We explain to the child what is going to happen and generally provide a fun interesting experience for the child. We carefully examine the development of their mouth including crowding, appearance of calcium deposits, abnormality in the number of teeth, baby bottle tooth decay, gum disease, TMJ, and signs of prolonged problems such as thumb-sucking and teething. We take x-rays when needed. We clean and polish teeth and apply fluoride when needed. We explain how a healthy diet relates to healthy teeth and we demonstrate the correct way to brush the teeth.
In general, children need x-rays more often than adults. Their mouths grow and change rapidly. They are more susceptible to tooth decay than adults. The American Academy of Pediatric Dentistry recommends x-ray examinations every six months for children with a high risk of tooth decay. Children with a low risk of tooth decay require x-rays less frequently.
X-rays allow dentists to diagnose and treat health conditions that cannot be detected during a clinical examination. If dental problems are found and treated early, dental care is more comfortable and affordable.
X-ray films detect:
- Erupting teeth
- Diagnose bone diseases
- Evaluate the results of an injury
- Plan orthodontic treatment
Particular care is applied to minimize the exposure of young patients to radiation. With contemporary safeguards, the amount of radiation received in a dental x-ray examination is extremely small. The risk is negligible. In fact, dental x-rays represent a far smaller risk than an undetected and untreated dental problem.
Children continually get new teeth from age 3 months to the age 6 years. Most children have a full set of twenty (20) primary teeth by the time they are 3 years old. As a child nears the age 6, the jaw grows making room for the permanent teeth. At the same time, the roots of the baby teeth begin to be resorbed by the tissues around them and the permanent teeth under them begin to erupt.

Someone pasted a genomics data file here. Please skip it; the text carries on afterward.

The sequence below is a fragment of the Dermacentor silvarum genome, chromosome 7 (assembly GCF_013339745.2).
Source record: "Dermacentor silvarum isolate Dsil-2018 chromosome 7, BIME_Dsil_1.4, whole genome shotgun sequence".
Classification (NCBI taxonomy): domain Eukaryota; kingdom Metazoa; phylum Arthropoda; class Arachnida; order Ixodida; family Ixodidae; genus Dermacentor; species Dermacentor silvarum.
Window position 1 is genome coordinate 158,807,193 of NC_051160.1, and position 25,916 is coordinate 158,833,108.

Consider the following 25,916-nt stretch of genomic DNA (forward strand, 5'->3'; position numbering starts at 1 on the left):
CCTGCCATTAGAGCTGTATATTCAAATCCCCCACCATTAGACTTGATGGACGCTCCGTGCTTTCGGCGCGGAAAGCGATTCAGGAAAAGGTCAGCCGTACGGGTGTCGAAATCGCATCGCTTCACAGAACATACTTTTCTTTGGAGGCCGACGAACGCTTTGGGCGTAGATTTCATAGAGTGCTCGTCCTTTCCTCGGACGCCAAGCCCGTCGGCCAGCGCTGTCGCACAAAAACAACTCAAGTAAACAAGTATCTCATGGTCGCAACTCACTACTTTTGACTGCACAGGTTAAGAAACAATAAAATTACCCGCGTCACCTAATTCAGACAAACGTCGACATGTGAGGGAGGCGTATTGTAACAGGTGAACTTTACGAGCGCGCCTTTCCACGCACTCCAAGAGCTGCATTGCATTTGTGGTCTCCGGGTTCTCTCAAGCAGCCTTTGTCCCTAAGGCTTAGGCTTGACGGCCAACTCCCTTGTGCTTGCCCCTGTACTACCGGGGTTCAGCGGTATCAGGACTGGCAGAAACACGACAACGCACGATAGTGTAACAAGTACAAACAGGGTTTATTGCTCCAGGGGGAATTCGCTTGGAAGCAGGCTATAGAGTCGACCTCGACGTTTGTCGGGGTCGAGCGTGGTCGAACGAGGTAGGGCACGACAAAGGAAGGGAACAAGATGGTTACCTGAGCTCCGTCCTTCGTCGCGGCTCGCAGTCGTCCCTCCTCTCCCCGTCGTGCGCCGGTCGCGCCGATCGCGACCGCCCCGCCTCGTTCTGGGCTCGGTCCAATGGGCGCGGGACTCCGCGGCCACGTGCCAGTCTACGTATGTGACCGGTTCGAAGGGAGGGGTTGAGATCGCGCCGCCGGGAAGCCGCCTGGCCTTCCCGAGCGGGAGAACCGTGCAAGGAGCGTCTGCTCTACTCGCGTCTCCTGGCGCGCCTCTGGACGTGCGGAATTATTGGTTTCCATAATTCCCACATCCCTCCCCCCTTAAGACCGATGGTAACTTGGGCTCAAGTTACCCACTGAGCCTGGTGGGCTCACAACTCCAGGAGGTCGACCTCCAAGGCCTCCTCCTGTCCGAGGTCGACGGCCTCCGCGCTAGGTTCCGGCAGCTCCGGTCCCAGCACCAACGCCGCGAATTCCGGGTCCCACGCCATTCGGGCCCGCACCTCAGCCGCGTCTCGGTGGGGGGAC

Primary teeth are just as important as permanent teeth for chewing, speaking and appearance. They also serve as placement holders for the permanent teeth. Primary teeth also provide structure to help shape the child's face.
Now known as 'Early Childhood Caries' is an aggressive form of caries that occurs in infants and very young children. It is typically associated with prolonged consumption of liquids containing sugar, and affects initially the top front teeth, later spreading to other 'baby teeth'. Because of the aggressive nature of this disease, early intervention is necessary.The American Academy of Pediatric Dentistry (AAPD) and the American Academy of Pediatrics (AAP) recommend that ALL children should see a dentist before age one.
Healthy teeth are important to your baby's overall health. Teeth help your baby chew food and form words and sounds when speaking. They also affect the way your baby's jaw grows.
Every baby is different. Generally, the 2 front teeth start to appear between 4 and 7 months of age. Teething is usually painless, but it can make some babies uncomfortable and fussy. Giving your baby a cold teething ring or a cold washcloth to chew or suck on may help. Teething does not cause a fever. If your baby has a fever, you should talk to your doctor.
Start cleaning your baby's teeth twice a day as soon as the first tooth appears. Until your child is 1 year old, you can use a wet wash cloth or gauze to clean your baby's teeth and gums. At about a 1 year to 18 months of age, you should start using a soft baby toothbrush and a small dab of toothpaste that does not have fluoride in it. This type of toothpaste is safe for your baby to swallow.